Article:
How to set up Unity for VR Rigs and Hand Controllers

You can access the full course here: Hand Grabbing Controllers in VR

Project Setup

Create a new new Unity project so we can begin with the course. First, we want the ability to actually test out our game inside of the editor, in VR. In order to do this, firstly make sure that you have your headset plugged in and setup. Then we can go to the Project Settings window (Edit > Project Settings) and click on the Player tab. Down in XR Settings, enable Virtual Reality Supported.

Unity Player XR Setting with Virtual Reality Supported checked

A good thing with Unity, is that they have a very flexible and easy to use VR system. We don’t need to worry about specific VR devices as Unity packages them all into one API. We’re going to be using a component that can fetch the headset/controller’s position and rotation, then apply it to a certain object. Let’s go to the Package Manager window (Window > Package Manager), wait for the packages to load, then select XR Legacy Input Helpers. Click Install.

XR Legacy Input Helpers in Unity

Now we can import the assets we need. These can be downloaded from the course files. Or from the Zenva VR repo here on GitHub.

Scene Setup

In the scene, let’s create a new plane for the ground (right click Hierarchy > 3D Object > Plane). In the project panel, let’s then create a new material and apply it to the plane.

  • Set the Albedo color to dark grey / blue
  • Set the Metallic and Smoothness to 0

Unity Ground material added to Plane object

Creating the XR Rig

Now let’s create our XR rig (or VR rig). This is the collection of objects that make up the player (head camera, hands, etc).

Begin by creating a new empty GameObject called XR Rig.

  • Set the Position to 0, 0, 0

Then as a child of that, create a new empty GameObject called Floor Offset. This is needed to add your real-world height to the controller. Since your headset knows your height (manually entered or calculated from the surroundings), it will add that to the Y axis.

Unity XR Rig and Floor Offset objects in Hierarchy

Next, drag the Main Camera in as a child of the floor offset. Rename it to Head. Add a Tracked Pose Driver component. This will receive the updated position and rotation of the headset and apply it to the camera.

  • Set the Position to 0, 0, 0

Unity XR Rig, Floor Offset, and Head objects in Hierarchy

Let’s now work on our hands. Create a new empty GameObject called LeftHand as a child of floor offset.

  • As a child of that, create a new empty GameObject called Robo Hand
  • As a child of that, drag in the Robo Claw model
  • Set the Scale to 0.03

Robo Claw added to Unity scene for VR

For the texture, go to the Models/Materials folder and select the Robo Claw material.

  • Set the Albedo texture to the Robo Claw image
  • Drag and drop this onto the model

VR Robo claw with material added in Unity

Next, let’s select the robo claw model and set the X Rotation to 90. This is because we want the claw to be facing forwards.

Unity VR robo claw rotated

Finally, we can attach a Tracked Pose Driver component to the LeftHand object.

  • Set the Device to Generic XR Controller
  • Set the Pose Source to Left Controller

Unity VR robo claw with Tracked Pose Driver linked to Left Controller

With the left hand done, let’s duplicate it (Ctrl + D) and rename it to RightHand. All we need to change on this object, is the tracked pose driver’s Pose Source to Right Controller.

Unity VR right robo claw with Tracked Pose Driver setup

We can now test it out in the editor. Make sure you have your device plugged in and setup, then click the Play button. In the next lesson we’ll continue on setting up the scene and fix a few issues.



Welcome, everyone. In this lesson we are just gonna be setting up our Unity project here before we jump into scripting. We’ll be setting up our scene, we’ll be setting up all the assets we need, as well as setting up the hierarchy and just getting our project basically built, ready for the scripts that we’re gonna make further on in this course.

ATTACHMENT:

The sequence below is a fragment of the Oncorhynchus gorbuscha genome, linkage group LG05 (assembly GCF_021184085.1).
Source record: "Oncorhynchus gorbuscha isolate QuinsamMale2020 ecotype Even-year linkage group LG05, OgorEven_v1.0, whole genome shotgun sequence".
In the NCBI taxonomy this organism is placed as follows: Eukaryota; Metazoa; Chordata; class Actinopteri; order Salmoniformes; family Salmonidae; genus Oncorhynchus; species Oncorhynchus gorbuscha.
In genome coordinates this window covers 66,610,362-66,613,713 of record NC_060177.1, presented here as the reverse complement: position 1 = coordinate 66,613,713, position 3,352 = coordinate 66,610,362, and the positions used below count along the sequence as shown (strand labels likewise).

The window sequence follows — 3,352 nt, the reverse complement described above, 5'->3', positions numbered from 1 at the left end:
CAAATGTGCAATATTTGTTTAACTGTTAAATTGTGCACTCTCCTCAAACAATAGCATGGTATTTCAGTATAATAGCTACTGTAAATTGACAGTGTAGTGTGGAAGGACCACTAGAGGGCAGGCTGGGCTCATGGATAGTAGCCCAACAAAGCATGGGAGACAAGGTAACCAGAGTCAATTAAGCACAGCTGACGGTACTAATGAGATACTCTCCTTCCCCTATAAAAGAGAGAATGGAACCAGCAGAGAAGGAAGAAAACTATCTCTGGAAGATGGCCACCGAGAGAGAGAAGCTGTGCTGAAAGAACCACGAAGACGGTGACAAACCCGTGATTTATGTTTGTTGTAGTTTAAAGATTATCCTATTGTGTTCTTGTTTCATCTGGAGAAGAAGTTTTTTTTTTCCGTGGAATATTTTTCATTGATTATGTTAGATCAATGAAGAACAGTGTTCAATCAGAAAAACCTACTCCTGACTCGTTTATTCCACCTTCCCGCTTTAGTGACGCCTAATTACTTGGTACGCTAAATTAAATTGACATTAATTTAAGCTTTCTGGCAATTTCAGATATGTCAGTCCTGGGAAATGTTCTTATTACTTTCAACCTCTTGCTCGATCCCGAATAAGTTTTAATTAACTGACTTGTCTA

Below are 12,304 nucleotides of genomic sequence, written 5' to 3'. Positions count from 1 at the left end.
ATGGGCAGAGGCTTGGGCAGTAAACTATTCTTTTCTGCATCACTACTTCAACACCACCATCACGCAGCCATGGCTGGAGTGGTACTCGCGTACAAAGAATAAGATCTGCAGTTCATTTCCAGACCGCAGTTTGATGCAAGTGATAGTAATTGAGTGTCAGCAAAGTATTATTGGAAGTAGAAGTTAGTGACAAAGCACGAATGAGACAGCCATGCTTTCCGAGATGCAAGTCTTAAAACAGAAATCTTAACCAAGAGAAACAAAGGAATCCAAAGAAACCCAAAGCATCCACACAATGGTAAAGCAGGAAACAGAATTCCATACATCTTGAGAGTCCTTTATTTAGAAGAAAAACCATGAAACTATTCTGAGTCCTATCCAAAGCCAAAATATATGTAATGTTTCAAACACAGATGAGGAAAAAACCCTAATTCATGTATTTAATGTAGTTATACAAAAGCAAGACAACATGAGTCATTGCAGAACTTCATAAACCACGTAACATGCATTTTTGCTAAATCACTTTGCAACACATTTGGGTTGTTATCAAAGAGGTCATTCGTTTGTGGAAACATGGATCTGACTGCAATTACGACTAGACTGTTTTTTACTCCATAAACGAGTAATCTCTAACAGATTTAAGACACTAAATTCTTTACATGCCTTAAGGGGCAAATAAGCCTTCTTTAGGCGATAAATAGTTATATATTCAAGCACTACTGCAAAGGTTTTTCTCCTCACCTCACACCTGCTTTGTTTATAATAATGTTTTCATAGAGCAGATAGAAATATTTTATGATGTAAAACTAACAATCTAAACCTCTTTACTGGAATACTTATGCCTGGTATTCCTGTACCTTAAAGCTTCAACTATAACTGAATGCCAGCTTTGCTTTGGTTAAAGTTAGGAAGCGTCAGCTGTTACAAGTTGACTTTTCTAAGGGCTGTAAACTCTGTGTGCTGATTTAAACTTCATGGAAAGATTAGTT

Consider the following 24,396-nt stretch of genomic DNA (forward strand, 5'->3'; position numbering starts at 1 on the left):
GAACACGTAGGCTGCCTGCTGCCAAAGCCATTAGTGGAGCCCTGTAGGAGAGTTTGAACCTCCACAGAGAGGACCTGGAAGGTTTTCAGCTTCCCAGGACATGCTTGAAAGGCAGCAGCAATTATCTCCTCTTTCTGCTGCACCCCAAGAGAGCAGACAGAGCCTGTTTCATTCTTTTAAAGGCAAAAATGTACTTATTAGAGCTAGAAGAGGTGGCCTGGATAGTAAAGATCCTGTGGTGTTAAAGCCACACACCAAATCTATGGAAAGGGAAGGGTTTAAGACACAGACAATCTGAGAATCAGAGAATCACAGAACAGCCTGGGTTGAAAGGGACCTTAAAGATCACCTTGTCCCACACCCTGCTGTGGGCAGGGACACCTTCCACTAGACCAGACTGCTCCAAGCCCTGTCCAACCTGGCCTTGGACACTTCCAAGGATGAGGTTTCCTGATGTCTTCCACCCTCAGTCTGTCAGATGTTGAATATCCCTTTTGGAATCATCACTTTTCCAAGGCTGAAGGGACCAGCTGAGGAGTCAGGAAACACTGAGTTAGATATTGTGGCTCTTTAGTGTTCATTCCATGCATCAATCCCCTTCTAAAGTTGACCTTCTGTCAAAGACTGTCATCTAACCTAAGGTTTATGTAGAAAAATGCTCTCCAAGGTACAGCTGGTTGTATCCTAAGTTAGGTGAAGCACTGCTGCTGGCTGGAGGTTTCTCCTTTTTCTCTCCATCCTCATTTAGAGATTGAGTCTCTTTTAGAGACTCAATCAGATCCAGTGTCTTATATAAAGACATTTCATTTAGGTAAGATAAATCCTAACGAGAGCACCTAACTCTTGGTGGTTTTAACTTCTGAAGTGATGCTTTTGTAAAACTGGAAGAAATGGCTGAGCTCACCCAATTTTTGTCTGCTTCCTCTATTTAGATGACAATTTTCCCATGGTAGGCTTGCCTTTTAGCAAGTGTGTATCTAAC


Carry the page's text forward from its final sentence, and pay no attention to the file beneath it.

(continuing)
So first of all what we want to do is open up a brand new unity project. Here I am in mine right here. What we’re gonna do first of all is make sure that we are running basically virtual reality, because if you do have a hand track controller VR headset for this one, you can actually test it out inside the editor – which is what we’re gonna do for this course. And to actually make sure that Unity knows that this project is indeed a virtual reality project, we want to basically tell them that.

So let’s go up to edit, project settings, and then in here, let’s go player, and then under the XR settings tab here, what we want to do is just enable virtual reality supported. There we go and as you can see, this information here popped up, should be all good. We can now exit out of this window.

Something else we need as well is a Unity package and that is going to be the XR legacy input helpers. Now what this is, it is a component that basically can access the position, the rotation, and other information from either the headset, the controllers, basically any sort of XR device. These components can access that information and translate that to movement inside of Unity. Let’s go window, package manager, and inside the package manager here, we’ll just wait for all the packages to load up.

Now the thing about the XR legacy input helpers which is here at the bottom, is that this is not really supported by Unity anymore. They are going to have a newer version of this coming out in the future but for now, this is what we’re gonna be using. So let’s just install this here. And when that’s installed we can just exit out of this window here.

And now we can begin to import the assets we need. So first of all, what we’re gonna be doing is importing our model, now we’re gonna use a model hand, you can really use whatever sort of hand model you want but for us, we’re just gonna use a robot claw. So here I’m gonna create a new folder, I’m gonna call this one our models, oops, rename this folder here, gonna call this one our models. And all of these assets that I’m gonna be creating now can be found in the included course files which you can download. Or you can go onto the Zenva VR Github repo link which will be down in the lesson summaries, and that will give you the entire Zenva VR library for you to use.